Chinese restaurants serving non-Chinese customers became commonplace across the country, an outcome that Coe attributes both to the attractions of Chinese food and to the business skills of their owners (p. 169).  Back in anti-Asian San Francisco, post-1906 earthquake Chinatown arose “bigger, cleaner, and with more Oriental flair” and attracted “businessmen, tourists, and even local San Franciscans eager for an evening’s amusement” (p. 175). 

Chinese nightclubs providing food, drink, and entertainment did well in the 1920s through the 1940s.  There were fourteen big “chop suey jazz places” on Broadway between Times Square and Columbus Circle in 1924 (p. 189) (Sacramento’s Broadway has something to aspire to!)  Several similar clubs were to be found in San Francisco’s Chinatown.  At the same time, chop suey and chow mein were showing up in “soda fountains, coffee shops, school cafeterias, military messes, church suppers and even Manhattan’s ultra-sophisticated Stork Club” (p. 192).  Recipes for these and other Chinese foods began to be published in English; Libby, McNeil & Libby started canning chop suey in 1915. [I wonder if our own local LM&L plant on Alhambra Boulevard ever did?]  La Choy, with its full line of canned Chinese foods, was established in the 1920s (and is still going strong).   

After World War II, America’s Chinese restaurants responded to broad socioeconomic trends: they moved to the suburbs and they offered a multi-course Cantonese family dinner at a bargain price.  These strategies helped them survive but not necessarily flourish.  Flourishing is what happened when new tastes in Chinese food, from other regions of China, were introduced via new restaurants in San Francisco, New York, and elsewhere.  Dishes of Beijing and Shanghai supplanted those of Guangzhou/Canton in the affections of the new culinary Bohemians, and Sichuan and Hunan food became “hot, hotter, hottest,” both literally and metaphorically (p. 223).  An enormous boost to the American consumption of these foods was provided by President Nixon’s visit to China in 1972:  “after they saw the images of Nixon eating banquet food in Beijing, customers began to use chopsticks and ask about sharks’ fin soup and Peking duck” (p. 240).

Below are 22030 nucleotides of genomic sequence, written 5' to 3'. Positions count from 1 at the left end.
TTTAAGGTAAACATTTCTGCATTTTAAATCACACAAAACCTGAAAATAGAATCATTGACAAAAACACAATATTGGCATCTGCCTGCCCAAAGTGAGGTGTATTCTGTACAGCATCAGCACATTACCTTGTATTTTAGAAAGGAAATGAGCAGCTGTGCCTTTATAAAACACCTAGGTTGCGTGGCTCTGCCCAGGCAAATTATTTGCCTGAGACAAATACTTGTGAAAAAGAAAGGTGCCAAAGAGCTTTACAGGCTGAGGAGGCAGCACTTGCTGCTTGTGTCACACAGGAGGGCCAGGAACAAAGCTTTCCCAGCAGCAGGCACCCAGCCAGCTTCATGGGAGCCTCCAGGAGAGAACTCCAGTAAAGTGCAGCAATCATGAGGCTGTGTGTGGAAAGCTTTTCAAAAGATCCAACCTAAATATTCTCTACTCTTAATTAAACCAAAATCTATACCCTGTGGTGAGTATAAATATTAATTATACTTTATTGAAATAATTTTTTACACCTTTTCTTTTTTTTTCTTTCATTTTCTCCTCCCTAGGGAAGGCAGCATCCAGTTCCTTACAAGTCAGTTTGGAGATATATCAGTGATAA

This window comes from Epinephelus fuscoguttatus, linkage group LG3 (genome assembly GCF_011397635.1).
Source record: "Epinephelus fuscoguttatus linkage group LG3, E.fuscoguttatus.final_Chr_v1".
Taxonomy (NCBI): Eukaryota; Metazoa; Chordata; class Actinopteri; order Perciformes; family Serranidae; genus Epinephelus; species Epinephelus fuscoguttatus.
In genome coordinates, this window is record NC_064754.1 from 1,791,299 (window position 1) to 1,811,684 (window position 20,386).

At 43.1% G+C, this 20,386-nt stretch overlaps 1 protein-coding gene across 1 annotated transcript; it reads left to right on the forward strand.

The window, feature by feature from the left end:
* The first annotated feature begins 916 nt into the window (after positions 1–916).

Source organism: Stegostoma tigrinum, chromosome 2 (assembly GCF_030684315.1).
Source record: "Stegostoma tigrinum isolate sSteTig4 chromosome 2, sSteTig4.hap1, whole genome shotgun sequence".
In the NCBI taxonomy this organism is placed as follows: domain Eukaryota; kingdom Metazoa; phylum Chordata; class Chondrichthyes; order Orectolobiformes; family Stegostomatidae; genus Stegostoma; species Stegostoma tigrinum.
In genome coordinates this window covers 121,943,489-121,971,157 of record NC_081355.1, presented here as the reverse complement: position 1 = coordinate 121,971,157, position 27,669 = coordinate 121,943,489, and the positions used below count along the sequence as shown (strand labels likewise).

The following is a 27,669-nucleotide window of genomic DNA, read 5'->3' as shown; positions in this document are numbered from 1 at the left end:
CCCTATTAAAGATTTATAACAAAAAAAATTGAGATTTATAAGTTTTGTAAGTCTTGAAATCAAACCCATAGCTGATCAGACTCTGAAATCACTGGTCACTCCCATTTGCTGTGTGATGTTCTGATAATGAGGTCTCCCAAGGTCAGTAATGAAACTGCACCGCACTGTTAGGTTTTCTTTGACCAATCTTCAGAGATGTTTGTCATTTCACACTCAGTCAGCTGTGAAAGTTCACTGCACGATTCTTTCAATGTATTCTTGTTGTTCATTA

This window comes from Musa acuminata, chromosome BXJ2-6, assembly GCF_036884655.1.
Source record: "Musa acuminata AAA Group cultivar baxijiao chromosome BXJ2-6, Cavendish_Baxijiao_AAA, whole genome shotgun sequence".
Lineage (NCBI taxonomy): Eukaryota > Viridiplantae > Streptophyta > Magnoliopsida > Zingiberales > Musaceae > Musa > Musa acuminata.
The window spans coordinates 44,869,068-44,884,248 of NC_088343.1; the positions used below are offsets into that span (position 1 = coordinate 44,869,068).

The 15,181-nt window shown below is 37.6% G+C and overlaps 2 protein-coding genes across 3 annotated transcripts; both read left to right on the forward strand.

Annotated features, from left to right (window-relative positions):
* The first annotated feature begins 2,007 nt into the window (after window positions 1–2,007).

While the Chinese Exclusion Act was repealed in 1943, the immigration of large numbers of Chinese people (from a variety of countries) to the U.S. did not begin until after the whole immigration system was reformed in 1965, with the majority coming after 1980.  Most likely to settle in pre-existing Chinatowns were the Cantonese, since they were related by family and clan associations to the populations already there.  Other groups chose the suburbs, such as the Taiwanese in Southern California, who congregated in the San Gabriel Valley.  Chinese from many provinces of China and from other countries such as Vietnam and Malaysia have now found their way to the U.S.  They have opened restaurants wherever they have landed, so that today there are about 40,000 Chinese restaurants in America.  The barriers to diffusion that were put in place by both the Chinese and the Americans back in the 18th century have weakened considerably.

In addition to the book discussed above, I recommend Bonnie Tsui’s new book, American Chinatown: A People’s History of Five Neighborhoods (Free Press, 2009).  The five Chinatowns that she describes are in San Francisco, New York, Los Angeles, Honolulu, and Las Vegas.  Two of fifteen chapters deal with food, including one that tells the story of the world’s largest fortune cookie manufacturer.